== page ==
Since Governor Jay Inslee implemented his Stay Home, Stay Healthy order in March, 30% of all Washington households have experienced food insecurity, and of those households, 59% had children living in the home. That according to the first Washington State Food Security Survey. It’s estimated that 1.6 million Washingtonians were food insecure in April, that number is around 2.2 million.


Laura Lewis, director of Washington State University Food Systems Program said because of challenges with supply chains, and restrictions on what was allowed to be open, including food banks, not only was their less food, but many diets drastically changed.

“We’re definitely eating more processed foods, and shelf stable foods.  More plant based proteins, people having a harder time accessing meats or it’s more expensive so, that was definitely a problem.”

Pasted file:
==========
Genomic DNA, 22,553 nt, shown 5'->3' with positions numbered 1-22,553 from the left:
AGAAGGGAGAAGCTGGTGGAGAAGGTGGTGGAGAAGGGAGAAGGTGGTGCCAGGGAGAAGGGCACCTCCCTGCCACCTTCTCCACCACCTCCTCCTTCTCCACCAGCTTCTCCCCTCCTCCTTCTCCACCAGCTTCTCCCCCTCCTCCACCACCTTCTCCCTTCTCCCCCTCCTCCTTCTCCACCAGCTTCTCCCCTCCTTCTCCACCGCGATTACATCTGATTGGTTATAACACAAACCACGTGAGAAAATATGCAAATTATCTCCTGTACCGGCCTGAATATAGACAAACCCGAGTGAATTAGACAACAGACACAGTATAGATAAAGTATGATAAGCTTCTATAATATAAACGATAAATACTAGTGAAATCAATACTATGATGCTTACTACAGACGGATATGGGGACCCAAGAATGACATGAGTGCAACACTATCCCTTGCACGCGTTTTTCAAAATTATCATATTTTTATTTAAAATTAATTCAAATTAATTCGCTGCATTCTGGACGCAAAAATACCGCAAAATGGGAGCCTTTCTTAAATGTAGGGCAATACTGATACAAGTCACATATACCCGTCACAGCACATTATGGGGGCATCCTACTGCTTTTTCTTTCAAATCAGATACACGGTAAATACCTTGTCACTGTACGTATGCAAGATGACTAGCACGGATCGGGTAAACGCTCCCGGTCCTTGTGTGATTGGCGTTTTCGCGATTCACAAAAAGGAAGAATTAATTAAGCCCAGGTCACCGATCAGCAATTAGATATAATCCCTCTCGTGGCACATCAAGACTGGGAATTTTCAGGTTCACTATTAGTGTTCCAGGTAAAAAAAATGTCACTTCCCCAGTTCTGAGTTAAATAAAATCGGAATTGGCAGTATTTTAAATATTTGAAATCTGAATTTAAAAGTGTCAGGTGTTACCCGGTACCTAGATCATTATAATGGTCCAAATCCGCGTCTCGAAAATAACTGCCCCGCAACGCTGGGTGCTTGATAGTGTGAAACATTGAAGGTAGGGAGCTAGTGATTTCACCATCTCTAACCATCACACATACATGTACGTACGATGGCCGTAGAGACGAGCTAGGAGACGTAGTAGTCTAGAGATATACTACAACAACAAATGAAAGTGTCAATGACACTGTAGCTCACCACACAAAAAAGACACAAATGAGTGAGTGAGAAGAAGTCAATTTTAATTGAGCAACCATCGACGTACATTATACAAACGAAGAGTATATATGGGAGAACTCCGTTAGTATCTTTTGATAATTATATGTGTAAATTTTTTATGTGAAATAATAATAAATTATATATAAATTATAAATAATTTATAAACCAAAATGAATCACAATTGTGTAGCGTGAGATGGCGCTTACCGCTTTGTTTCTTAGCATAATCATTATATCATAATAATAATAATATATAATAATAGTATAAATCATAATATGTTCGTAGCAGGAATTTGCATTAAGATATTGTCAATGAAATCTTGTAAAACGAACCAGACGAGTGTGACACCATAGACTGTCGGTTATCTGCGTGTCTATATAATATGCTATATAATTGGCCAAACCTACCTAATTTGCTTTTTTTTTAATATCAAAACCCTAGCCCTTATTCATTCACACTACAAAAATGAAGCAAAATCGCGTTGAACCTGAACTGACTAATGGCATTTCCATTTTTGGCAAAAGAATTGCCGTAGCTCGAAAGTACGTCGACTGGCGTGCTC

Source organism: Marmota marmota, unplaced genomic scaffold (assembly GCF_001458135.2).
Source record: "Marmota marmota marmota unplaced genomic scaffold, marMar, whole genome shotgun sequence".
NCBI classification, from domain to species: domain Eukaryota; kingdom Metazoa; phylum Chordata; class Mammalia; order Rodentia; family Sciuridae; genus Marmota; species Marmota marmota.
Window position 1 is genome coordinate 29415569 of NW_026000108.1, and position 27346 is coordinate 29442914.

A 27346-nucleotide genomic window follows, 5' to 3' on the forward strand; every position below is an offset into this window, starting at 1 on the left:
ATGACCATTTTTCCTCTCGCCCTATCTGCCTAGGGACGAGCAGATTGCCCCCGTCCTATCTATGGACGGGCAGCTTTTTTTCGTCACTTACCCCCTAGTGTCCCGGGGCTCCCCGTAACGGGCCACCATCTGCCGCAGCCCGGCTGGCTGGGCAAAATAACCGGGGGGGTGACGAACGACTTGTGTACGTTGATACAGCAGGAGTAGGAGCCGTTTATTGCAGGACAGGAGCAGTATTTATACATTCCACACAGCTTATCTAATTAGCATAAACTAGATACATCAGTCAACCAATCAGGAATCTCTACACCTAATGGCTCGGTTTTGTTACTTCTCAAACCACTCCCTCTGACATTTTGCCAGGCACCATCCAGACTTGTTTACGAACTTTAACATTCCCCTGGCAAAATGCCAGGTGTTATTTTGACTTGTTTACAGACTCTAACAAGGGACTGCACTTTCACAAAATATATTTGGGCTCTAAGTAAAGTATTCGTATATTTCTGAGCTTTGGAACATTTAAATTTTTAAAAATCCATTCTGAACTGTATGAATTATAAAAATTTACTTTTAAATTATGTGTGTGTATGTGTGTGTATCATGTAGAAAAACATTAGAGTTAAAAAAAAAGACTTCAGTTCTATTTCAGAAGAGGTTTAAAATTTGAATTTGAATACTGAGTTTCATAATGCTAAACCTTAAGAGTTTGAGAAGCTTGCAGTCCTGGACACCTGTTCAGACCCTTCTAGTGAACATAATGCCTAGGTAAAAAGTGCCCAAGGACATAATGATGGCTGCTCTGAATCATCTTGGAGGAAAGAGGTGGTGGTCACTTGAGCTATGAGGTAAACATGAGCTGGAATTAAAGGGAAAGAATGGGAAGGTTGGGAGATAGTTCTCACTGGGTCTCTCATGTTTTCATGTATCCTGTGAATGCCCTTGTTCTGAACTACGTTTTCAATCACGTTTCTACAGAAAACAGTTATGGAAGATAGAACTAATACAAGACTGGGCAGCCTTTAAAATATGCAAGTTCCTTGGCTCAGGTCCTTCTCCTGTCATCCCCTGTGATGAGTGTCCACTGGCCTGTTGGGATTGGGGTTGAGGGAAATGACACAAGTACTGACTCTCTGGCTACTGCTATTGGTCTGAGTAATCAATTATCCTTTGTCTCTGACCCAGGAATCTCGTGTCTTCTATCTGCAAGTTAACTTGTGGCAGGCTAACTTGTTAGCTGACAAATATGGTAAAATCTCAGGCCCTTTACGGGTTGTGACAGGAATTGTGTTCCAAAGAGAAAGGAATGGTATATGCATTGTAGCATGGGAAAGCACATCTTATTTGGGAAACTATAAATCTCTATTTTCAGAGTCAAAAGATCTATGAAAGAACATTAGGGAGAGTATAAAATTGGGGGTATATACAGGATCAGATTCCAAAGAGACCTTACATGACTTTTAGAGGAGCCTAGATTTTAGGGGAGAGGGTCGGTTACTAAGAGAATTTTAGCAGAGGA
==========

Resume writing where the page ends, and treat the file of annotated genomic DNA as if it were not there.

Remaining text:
She added, for those that use foodbanks, many locations have closed, meaning those that need help must travel greater distances to get the food they need. Lewis said while many of the results may be discouraging, she’s encouraged as we looks toward the future.

“People are looking for long-term change, I mean, we’re obviously trying to come up with short-term solutions and response, but I think looking down the road there’s a lot of opportunity for a much more resilient Washington food system.”

Lewis added at 30% of the state’s population, chances are you know someone who is struggling with food insecurity.

“Continue to reach out to those around you whether they are family, friends, neighbors, people in your community to make sure that you can help the programs that are in place.  To just create that safety net for Washingtonians, especially as we go through the winter.”

Click Here to read the results of the Washington State Food Security Survey.

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